December 08, 2020
Legendary U.S. Air Force Pilot Chuck Yeager Dies At 97
Legendary U.S. Air Force pilot Chuck Yeager passed away on Monday evening at the age of 97, according to a statement posted to his official Twitter account by his wife.
“It is w/ profound sorrow, I must tell you that my life love General Chuck Yeager passed just before 9pm ET,” Victoria Yeager wrote on Twitter. “An incredible life well lived, America’s greatest Pilot, & a legacy of strength, adventure, & patriotism will be remembered forever.”
Yeager, awarded the Presidential Medal of Freedom in 1985, became the first person to ever break the sound barrier when he flew the Bell X-1 rocket 700 mph in October 1947.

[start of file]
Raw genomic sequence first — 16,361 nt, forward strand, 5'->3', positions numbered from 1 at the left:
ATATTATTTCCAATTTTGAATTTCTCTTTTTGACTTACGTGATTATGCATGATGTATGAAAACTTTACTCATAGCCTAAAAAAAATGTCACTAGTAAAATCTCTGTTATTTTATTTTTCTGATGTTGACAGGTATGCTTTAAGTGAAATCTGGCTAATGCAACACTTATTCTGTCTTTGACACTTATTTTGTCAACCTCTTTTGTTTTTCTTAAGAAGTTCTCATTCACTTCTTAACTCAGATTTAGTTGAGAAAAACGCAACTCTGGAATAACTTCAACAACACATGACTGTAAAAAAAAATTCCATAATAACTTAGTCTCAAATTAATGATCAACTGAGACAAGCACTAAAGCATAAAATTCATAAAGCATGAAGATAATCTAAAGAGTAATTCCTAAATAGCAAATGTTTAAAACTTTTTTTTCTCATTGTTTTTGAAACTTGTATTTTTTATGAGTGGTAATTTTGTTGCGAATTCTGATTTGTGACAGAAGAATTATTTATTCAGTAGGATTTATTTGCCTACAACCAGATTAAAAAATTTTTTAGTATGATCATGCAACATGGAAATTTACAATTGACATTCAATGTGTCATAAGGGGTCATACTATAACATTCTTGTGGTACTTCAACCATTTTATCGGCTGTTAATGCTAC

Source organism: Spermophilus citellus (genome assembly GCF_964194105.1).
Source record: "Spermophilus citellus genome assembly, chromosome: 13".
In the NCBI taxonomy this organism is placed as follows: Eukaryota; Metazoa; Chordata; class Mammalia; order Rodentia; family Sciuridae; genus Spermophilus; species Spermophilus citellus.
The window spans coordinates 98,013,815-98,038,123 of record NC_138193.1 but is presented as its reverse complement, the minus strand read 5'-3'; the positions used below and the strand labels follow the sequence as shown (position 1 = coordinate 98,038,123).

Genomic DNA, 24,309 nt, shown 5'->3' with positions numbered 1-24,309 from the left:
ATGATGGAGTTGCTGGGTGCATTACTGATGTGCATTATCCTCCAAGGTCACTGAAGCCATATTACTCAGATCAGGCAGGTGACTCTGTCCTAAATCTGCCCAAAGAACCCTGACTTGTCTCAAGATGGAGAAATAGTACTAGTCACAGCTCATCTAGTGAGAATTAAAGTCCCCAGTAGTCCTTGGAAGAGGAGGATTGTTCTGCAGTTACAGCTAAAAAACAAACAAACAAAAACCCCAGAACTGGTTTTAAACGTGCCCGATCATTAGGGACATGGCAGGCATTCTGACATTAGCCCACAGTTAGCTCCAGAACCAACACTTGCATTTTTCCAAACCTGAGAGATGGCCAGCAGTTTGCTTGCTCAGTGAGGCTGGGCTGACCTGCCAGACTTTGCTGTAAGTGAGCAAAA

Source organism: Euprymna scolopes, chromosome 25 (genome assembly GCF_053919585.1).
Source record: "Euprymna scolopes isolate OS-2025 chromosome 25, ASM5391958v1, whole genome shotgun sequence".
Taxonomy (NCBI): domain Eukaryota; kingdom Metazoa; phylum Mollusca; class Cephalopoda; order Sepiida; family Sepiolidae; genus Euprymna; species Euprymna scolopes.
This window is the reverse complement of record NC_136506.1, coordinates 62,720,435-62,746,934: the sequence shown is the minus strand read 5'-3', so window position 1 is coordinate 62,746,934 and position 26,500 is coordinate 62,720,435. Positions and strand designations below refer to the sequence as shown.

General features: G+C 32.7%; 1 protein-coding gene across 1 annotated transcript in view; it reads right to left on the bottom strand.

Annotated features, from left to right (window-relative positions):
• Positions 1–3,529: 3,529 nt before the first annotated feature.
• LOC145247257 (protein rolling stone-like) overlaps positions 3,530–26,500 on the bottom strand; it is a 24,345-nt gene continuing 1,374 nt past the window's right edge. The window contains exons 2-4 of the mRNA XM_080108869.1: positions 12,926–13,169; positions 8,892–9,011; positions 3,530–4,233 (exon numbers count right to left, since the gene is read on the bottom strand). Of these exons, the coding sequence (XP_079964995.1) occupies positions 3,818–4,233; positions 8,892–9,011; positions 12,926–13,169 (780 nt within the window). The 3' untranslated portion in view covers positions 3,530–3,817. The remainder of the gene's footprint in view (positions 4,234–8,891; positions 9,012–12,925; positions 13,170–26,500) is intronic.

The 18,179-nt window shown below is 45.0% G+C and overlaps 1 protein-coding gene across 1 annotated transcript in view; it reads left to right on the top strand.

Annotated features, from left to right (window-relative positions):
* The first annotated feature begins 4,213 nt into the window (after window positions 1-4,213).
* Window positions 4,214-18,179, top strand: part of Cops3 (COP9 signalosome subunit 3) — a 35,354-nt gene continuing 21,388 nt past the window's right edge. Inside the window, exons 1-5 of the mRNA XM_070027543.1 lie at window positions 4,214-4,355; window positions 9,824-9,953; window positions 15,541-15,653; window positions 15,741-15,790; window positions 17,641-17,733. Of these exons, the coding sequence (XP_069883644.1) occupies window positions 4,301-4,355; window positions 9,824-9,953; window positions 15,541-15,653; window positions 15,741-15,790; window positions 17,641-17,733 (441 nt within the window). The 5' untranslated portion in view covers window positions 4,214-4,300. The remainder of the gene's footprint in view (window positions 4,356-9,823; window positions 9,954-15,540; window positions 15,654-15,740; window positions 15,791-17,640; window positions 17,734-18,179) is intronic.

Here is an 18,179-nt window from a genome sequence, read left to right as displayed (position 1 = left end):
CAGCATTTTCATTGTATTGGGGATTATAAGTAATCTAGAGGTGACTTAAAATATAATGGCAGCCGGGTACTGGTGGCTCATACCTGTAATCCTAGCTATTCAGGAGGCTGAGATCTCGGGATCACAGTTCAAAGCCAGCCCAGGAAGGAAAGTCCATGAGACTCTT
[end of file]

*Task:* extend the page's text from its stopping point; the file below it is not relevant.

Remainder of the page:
Yeager enlisted in the Army Air Corps in 1941 as a mechanic and, within two years, was flying combat missions in England against Nazi Germany. In 1944, Yeager was shot down over France and, while in the country, he aided the French Resistance. Also in 1944, Yeager was credited with shooting down four planes in one day on two separate occasions. Yeager, who also flew combat missions in both the Korean and Vietnam Wars, “became the first pilot to make an emergency ejection in the full pressure suit needed for high altitude flights” during an incident in 1963, according to the New Mexico Museum of Space History.